As the Sunday Punch commented on 1st July ‘Along with his predecessor at the Ministry of Health, the present Health Minister Rajitha Senaratne has been at the forefront of banning cigarette smoke from fouling Lanka’s pristine air. And, together with President Sirisena, has vowed to do so by 2020 in accordance with the government’s general policy and practice to ban everything it considers reprehensible with scant regard to the impact such peremptory bans have on the social and economic climate. One such farming industry facing such a ban is tobacco cultivation. And done on the grounds to protect the nation’s health. ‘

About 20,000 farmers are directly involved in tobacco cultivation. With 300,000 dependents. According to Minister Bathiudeen around 700,000 are employed in this sector directly and indirectly. The ban will thus threaten the livelihood of nearly a million people.

Tobacco cultivation is mainly done between the four months gap of the Maha and Yala paddy seasons when paddy cannot be grown due to the scarcity of water. Farmers use the lean mean drought months to grow tobacco leaves instead, since tobacco needs only one seventh of the water that paddy demands.

Presently approximately 2,500 hectares are under tobacco cultivation during the seasonal Maha-Yala gap. Matale, Kandy, Anuradhapura, Moneragala, Badulla, Ampara, Kurunegala, Hambantota, Nuwara Eliya and the president’s own hometown Polonnaruwa are the main areas in which tobacco is grown by over 20,000 farmers with 300,000 dependents.

But oddly enough, the government has no plans to ban the import of tobacco to keep the Ceylon tobacco company from rolling its paper wrapping around imported tobacco instead of the homegrown stuff to keep the nation’s two million odd smokers puffing. Though at a greater cost. And a greater drain on the nation’s foreign currency reserves.

The government seems not to understand the illogical position of the tobacco cultivation ban for Lanka’s farmers: To deny 20,000 tobacco farmers the opportunity of improving their incomes by banning them from cultivation tobacco whilst allowing the import of tobacco for farmers abroad to better their lifestyles.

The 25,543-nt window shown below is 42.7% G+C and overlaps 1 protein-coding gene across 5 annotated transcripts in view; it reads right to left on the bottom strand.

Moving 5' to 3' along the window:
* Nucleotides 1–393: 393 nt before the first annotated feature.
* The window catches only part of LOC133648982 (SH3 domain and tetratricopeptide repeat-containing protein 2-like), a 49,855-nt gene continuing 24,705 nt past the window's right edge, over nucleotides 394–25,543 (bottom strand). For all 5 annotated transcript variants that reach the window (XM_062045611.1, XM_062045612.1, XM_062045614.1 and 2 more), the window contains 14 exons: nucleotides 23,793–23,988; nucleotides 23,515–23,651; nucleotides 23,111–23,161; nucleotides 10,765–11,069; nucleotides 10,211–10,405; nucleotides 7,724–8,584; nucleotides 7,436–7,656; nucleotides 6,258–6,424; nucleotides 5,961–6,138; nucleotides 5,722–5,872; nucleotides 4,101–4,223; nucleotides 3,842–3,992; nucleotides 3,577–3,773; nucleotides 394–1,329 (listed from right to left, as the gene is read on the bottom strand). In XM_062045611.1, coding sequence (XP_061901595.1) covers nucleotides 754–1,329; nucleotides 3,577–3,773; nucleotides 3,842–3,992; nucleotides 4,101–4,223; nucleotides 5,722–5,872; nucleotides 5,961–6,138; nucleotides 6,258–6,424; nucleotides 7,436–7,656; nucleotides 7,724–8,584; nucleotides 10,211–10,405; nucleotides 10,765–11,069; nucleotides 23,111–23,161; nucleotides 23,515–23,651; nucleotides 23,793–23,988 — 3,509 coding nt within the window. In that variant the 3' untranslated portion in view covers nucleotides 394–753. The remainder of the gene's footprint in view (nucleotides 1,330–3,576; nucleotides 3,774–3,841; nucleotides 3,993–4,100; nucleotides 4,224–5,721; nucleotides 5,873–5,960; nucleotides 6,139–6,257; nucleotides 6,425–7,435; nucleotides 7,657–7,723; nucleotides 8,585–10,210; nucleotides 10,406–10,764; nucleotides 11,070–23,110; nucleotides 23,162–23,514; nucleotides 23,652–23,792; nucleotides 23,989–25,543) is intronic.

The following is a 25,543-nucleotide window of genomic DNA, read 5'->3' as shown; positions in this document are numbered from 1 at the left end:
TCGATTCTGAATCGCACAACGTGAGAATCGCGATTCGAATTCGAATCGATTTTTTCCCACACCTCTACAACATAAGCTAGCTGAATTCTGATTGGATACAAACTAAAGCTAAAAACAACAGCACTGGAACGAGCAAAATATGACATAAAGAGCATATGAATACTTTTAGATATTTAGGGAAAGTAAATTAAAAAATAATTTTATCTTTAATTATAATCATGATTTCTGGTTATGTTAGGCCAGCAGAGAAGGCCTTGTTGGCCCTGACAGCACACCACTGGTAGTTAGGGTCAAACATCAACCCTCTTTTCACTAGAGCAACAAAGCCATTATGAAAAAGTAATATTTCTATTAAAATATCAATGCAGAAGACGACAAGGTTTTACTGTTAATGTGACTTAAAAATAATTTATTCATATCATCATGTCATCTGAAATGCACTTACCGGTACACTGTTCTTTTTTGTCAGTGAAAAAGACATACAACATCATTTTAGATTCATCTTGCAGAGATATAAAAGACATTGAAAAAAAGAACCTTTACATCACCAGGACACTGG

Last year alone the cigarette industry contributed a hefty 117 billion bucks in excise taxes to buffer the nation’s financial demands, especially to provide for the Rs 178 billion bucks that were allocated to the Health Ministry last year.  As it has done for decades and become one of the main financiers to enable the government to balance its books when it comes to good housekeeping and to keep the nation’s physical and economic health ship shape.

But, even as the Government continues to tax cigarettes and the propaganda machine works fulltime to blast the hazards of smoking a regulated legal cigarette, what is even odder is the Health Minister Rajitha Senaratne’s recent statement to promote the beedi as the nation’s best smoke.

At a recent press conference, Doctor Rajitha  claimed that to smoke  the unregulated beedi was less harmful to health than the regulated cigarette. Perhaps that’s why the Government has shown such favoritism to the humble beedi and left it untaxed when it comes to point of sale.

The beedi is wrapped with the Tendu leaf. Before May 2018 the duty on its import plus cess was Rs 250 per kilo. In May this year the tax was raised to Rs. 750 per kilo. But in July, two months later, probably in view of its health benefits, the tax was reduced to Rs 250 per kilo. Once this tax has been paid, that’s it. No other taxes are levied upon it. And the tobacco in which the Tendu leaf is wrapped is in the main imported from abroad. And guess what? With the exorbitant taxes placed on cigarettes, the beedi has captured 51 percent of the smoking class whilst cigarettes have fallen to 43 percent.